70 days after lockdown, Mumbaiites will be able to go for a walk, run from June 3Updated: Jun 01, 2020 00:52 IST
In a major respite to citizens after 70 days of lockdown, the state government has permitted outdoor activities such as walking, running, jogging and cycling in public open spaces from June 3.
Much like major cities around the world, it has also encouraged cycling as a form of physical exercise “as it automatically ensures social distancing.” Cities like London, Dublin and Sydney are being reshaped to accommodate more cyclists and pedestrians.
In its notification titled ‘Mission Begin Again’ released on Sunday, the state has permitted plumbers, electricians and pest-control services with masks, sanitisers and social-distancing norms to function between 5am and 7pm. While the notification is still not clear on allowing house help, a concern for many citizens in Mumbai, government officials said domestic help are allowed to be employed in red zones, if the housing societies allow.
They are, however, not allowed to work in containment zones and they should not be coming from containment zones.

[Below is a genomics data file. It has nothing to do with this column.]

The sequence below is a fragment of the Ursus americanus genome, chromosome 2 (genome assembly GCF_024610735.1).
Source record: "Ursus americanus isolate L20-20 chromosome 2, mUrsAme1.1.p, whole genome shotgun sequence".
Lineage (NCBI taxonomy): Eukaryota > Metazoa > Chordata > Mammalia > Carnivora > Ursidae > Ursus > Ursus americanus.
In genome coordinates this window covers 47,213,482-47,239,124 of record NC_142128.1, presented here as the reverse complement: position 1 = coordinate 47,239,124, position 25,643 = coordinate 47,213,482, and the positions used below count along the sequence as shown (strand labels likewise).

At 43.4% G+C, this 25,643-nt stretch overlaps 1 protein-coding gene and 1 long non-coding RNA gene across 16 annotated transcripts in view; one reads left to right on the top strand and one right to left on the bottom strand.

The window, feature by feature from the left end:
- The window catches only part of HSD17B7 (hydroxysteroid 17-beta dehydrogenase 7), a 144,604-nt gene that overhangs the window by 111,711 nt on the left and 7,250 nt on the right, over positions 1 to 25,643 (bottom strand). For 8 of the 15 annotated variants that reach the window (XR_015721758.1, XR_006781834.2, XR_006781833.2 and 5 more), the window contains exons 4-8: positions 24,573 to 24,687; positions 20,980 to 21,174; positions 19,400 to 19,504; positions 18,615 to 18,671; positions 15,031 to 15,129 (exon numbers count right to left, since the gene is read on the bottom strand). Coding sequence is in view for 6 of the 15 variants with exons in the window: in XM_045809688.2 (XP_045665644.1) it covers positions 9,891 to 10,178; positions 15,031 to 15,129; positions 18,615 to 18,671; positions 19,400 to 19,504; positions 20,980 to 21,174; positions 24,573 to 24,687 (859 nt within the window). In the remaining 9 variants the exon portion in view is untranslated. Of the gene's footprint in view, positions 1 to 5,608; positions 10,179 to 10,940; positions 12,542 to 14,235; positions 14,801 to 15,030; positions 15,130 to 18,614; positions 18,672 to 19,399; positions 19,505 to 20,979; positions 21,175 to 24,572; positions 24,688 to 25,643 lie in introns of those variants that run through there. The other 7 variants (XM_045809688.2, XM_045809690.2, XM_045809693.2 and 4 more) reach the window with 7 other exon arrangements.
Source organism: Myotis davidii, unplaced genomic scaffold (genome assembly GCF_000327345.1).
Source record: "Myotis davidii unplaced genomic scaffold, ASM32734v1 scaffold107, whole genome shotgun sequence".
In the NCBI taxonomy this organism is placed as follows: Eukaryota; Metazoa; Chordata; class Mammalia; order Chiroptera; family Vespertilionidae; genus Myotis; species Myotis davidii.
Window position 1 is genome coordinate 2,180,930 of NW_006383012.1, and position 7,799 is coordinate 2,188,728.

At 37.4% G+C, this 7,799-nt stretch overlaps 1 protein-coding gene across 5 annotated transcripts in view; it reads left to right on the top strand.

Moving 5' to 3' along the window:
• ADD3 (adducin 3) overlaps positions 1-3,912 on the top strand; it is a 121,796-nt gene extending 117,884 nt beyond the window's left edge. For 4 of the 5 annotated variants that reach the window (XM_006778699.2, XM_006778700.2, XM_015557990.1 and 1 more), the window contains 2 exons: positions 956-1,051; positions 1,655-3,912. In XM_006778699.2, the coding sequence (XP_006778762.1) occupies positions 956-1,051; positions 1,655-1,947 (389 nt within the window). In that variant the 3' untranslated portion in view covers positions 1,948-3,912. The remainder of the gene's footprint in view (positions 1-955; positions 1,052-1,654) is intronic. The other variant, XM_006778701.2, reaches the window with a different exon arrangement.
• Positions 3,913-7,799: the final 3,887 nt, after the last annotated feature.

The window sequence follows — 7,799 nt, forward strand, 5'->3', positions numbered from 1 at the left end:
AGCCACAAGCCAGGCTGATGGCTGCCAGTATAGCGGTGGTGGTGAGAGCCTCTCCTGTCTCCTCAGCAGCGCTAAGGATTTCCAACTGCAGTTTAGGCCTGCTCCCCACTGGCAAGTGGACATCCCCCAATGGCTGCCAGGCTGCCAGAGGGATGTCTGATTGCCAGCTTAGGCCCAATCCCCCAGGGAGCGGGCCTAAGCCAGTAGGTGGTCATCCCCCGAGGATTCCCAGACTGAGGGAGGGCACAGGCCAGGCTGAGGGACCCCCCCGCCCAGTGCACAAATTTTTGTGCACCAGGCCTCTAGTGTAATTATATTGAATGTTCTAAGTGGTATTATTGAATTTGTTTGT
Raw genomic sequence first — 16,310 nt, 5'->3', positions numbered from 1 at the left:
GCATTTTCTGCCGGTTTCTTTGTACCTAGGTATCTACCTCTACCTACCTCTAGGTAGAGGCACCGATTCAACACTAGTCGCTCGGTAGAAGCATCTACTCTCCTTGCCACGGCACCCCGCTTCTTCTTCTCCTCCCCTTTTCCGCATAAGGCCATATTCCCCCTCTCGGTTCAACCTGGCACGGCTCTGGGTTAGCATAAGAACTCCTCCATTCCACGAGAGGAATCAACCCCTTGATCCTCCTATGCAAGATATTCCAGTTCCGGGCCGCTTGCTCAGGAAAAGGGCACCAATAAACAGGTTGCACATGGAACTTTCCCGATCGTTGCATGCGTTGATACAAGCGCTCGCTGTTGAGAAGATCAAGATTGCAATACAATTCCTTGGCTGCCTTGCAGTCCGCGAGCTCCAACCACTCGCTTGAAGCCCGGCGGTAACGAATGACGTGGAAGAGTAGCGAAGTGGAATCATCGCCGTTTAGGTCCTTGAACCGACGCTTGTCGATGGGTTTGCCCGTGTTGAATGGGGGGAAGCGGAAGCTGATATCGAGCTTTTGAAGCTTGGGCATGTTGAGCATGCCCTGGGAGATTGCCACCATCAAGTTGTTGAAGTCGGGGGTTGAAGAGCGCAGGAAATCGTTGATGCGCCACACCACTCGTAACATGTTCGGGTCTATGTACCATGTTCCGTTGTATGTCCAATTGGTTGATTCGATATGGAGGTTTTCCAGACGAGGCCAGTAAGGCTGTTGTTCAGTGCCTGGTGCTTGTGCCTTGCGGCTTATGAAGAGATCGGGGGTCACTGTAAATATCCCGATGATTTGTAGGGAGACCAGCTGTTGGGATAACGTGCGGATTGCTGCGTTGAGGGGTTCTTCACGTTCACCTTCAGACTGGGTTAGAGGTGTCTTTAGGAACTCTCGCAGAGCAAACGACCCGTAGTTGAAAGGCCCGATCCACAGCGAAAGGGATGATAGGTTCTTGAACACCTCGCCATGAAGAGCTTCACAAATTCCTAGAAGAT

In a text reply to HT, Bhushan Gagrani, a senior Indian Administrative Service (IAS) officer who is also a member of the control room set up to deal with the outbreak, said, “We are silent on that [allowing domestic help]. Societies should take a call.” The state has permitted opening beaches, public and private playgrounds, however, it has advised citizens to only access nearby open spaces and avoid crowded spaces. “People are advised to stay outdoors only for purposes of physical activities for a limited duration,” the notification states.
For phase 2 of the ‘Mission Begin Again’, which is effective from June 5, the state has asked citizens to walk or cycle to their neighbourhood markets. It has also discouraged citizens from taking out their vehicles for shopping.
While transport experts said it is a positive step to encourage cycling, the state also needs to look at requisite infrastructure. “If cycling has to be looked at as a means of normal travel, the right infrastructure has to be provided and it has also to be incentivised. In case of open spaces, the number of cases in the city and state are still high, so people need to exercise caution,” said AV Shenory from the Mumbai Mobility Forum.
Pranav Naik, a Mumbai-based architect, who mostly cycles to work, said the monsoon will prove to be a major difficulty for cyclists. “I had already kept my cycle away thinking I won’t use it now. It’s a good sign, but the monsoon will make it tough,” Naik said.
Firoza Suresh, bicycle mayor of Mumbai, said, “It is the perfect time to encourage cycling in Indian cities as people might fear using shared mobility services. And now that we are talking about cycling, the state must look at the right infrastructure for it.”